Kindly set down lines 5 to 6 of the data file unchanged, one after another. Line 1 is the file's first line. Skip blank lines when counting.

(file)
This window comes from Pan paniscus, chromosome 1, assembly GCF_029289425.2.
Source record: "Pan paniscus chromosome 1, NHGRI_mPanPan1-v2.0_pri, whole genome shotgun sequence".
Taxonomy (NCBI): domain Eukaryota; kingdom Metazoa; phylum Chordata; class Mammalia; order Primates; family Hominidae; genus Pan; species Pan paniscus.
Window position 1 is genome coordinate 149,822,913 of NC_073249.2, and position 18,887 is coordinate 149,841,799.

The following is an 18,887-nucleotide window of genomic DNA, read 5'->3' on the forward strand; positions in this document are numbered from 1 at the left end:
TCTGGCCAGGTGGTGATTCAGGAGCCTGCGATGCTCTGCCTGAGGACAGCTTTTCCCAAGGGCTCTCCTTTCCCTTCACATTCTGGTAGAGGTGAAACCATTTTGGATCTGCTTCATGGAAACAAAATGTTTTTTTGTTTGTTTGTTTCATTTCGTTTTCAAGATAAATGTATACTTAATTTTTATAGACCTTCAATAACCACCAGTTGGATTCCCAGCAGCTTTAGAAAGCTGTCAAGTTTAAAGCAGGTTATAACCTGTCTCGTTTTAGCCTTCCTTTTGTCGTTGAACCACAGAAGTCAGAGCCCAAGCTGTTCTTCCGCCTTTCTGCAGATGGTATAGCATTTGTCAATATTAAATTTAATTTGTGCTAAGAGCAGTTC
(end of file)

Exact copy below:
The following is an 18,887-nucleotide window of genomic DNA, read 5'->3' on the forward strand; positions in this document are numbered from 1 at the left end:
TCTGGCCAGGTGGTGATTCAGGAGCCTGCGATGCTCTGCCTGAGGACAGCTTTTCCCAAGGGCTCTCCTTTCCCTTCACATTCTGGTAGAGGTGAAACCATTTTGGATCTGCTTCATGGAAACAAAATGTTTTTTTGTTTGTTTGTTTCATTTCGTTTTCAAGATAAATGTATACTTAATTTTTATAGACCTTCAATAACCACCAGTTGGATTCCCAGCAGCTTTAGAAAGCTGTCAAGTTTAAAGCAGGTTATAACCTGTCTCGTTTTAGCCTTCCTTTTGTCGTTGAACCACAGAAGTCAGAGCCCAAGCTGTTCTTCCGCCTTTCTGCAGATGGTATAGCATTTGTCAATATTAAATTTAATTTGTGCTAAGAGCAGTTC